“We’re not cartoons. When you hurt us, we actually do bleed.” —Alicia Florrick, “The Debate”
“If you prick us do we not bleed?” — Shylock, The Merchant of Venice
About a third of the way through Sunday night’s episode of The Good Wife an emboldened Alicia Florrick utters the above quote, chastising a reporter for daring to inquire after her husband’s fidelity at a debate in which her daughter (heavenly backlit living prop, Grace) was in attendance. She is full of righteous fury, all conviction and mama grizzly, taking the moment to regain her footing after a shaky start to the proceedings. Meanwhile, Peter is locked in a power struggle with the absent mayor, forcing Eli to go head to head with the mayor’s assistant, played by Rachael Harris, all while Eli is desperately attempting to kill a story about Peter’s most recent dalliance with his attorney Ramona. Not to be left out of the episode’s hijinks were Diane and Cary, who were hard at work attempting to clean up the mess left by a fellow attorney in attempting to (finally) put the Chumhum divorce to rest and retain Neil Gross’s (hefty) business, all while trying to beat David Lee at his own game.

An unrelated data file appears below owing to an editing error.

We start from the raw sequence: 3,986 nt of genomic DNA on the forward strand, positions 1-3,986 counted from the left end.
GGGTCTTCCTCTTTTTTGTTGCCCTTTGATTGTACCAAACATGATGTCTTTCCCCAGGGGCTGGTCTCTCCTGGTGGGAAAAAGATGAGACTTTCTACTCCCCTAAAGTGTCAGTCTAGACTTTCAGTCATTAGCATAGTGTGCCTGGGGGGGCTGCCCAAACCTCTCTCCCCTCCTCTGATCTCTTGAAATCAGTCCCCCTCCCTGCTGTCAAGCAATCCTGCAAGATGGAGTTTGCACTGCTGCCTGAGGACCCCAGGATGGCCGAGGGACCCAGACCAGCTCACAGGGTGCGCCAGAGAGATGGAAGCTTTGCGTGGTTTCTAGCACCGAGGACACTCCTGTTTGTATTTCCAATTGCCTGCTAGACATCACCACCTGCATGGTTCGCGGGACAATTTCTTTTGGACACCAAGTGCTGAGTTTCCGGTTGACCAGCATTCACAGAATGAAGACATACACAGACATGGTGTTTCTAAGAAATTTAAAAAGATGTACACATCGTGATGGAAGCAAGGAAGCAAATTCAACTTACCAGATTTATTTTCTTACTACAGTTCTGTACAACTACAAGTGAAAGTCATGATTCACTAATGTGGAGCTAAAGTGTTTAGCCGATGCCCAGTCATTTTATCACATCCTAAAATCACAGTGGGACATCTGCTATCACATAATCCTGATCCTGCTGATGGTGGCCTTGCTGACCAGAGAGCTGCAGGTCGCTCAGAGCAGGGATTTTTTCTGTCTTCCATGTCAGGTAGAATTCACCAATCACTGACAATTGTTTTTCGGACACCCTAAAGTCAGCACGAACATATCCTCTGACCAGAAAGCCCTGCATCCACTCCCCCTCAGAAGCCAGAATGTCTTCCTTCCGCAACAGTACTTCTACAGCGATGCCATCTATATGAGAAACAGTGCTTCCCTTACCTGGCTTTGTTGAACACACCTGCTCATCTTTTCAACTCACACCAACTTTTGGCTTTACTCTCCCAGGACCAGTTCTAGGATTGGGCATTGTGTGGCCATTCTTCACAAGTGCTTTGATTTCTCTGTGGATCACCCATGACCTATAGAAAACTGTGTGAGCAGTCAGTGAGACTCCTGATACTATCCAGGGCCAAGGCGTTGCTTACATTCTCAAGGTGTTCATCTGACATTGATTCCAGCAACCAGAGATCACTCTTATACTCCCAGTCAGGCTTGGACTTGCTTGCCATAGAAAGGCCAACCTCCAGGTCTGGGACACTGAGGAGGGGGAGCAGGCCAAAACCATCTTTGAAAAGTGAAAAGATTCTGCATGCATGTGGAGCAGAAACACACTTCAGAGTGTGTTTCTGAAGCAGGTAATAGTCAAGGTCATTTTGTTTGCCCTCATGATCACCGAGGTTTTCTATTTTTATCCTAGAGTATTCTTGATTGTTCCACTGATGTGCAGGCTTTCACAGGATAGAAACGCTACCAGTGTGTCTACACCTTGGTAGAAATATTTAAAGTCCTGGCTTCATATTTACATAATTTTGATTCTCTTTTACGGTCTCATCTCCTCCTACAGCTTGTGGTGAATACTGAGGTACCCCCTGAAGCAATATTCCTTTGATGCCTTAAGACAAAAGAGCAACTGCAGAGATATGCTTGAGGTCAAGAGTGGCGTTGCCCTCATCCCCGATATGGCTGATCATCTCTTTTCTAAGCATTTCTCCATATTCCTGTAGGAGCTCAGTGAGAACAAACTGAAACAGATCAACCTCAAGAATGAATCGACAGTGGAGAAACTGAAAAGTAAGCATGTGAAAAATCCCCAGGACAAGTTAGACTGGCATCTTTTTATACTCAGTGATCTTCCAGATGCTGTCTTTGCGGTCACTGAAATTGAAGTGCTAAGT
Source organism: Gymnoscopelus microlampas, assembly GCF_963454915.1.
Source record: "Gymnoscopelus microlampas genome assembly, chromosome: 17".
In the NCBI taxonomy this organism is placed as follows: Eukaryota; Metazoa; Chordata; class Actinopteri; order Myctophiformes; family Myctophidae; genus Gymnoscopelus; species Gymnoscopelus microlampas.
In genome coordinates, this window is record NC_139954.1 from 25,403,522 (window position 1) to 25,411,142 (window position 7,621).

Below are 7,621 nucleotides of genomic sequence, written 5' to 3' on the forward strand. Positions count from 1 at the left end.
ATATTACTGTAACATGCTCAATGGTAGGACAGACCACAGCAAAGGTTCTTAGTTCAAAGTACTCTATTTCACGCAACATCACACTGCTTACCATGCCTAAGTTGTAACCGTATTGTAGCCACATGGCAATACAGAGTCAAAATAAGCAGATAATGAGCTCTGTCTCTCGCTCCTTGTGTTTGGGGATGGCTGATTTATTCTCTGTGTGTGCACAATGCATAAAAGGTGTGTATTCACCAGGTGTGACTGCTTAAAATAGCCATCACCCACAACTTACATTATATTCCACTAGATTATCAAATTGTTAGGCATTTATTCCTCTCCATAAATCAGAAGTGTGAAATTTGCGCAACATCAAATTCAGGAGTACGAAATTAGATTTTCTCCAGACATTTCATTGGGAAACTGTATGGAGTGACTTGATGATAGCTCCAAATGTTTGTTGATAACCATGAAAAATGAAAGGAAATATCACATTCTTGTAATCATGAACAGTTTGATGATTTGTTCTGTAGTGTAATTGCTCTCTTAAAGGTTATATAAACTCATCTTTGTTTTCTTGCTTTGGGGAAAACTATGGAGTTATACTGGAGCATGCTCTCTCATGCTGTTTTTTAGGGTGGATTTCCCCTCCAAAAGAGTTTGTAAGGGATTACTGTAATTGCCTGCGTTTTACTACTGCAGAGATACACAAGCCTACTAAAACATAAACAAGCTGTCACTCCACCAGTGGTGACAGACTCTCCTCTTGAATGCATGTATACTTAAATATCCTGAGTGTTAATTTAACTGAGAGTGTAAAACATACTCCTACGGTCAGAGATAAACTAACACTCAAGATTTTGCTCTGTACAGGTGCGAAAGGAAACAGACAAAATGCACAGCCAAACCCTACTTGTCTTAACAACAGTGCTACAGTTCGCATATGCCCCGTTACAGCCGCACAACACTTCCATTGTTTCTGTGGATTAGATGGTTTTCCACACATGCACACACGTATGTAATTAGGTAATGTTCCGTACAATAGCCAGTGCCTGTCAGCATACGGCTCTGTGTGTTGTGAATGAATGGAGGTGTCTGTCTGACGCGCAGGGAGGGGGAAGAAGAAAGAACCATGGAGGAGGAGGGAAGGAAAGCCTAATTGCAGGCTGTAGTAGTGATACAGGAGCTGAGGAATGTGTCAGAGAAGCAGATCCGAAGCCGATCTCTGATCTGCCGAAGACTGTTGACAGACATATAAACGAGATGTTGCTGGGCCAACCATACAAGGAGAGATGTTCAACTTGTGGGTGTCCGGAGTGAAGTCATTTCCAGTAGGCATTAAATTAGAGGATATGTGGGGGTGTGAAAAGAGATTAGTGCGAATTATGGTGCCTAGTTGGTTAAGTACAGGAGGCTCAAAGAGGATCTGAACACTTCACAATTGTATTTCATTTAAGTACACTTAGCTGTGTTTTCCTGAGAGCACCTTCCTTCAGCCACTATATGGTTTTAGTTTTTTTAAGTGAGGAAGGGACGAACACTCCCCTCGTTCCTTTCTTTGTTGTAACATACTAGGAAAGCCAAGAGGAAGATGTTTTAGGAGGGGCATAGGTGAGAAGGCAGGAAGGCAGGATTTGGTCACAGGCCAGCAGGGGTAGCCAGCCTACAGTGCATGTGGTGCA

If that were all the episode was, it would have been a busy, disjointed episode of the show, purely middle of the road fare. As it were, the episode was all of those things, yes, but what people will take away from the episode, what will be remembered about it is the way it addressed the current state of race in America.
As a title card explained before the “The Debate” even began, the episode was written and filmed before the grand jury decisions in Ferguson (regarding the death of unarmed teenager Michael Brown at the hands of a police officer) and Staten Island (regarding the death of unarmed father of six, Eric Garner, at the hands of police officers). It was unclear exactly what the series wanted us to take away from this information, outside of the fact that we would be addressing a potentially volatile topic in the episode to follow. What we saw next was cell phone camera footage of a man named Cole Willis during an altercation with police officers which led to his untimely death. Then, another text prompt caveat, informing the audience that all mentions of “Ferguson” were in reference to the killing of Michael Brown in August, 2014. The opening was disturbing, harkening back to any number of videotaped officer involved killings that have been exposed in recent months. That said, disturbing is okay. It’s OK to be disturbed as long as it is in service of something. But that was not the case here. That was not the case at any point in this episode of The Good Wife.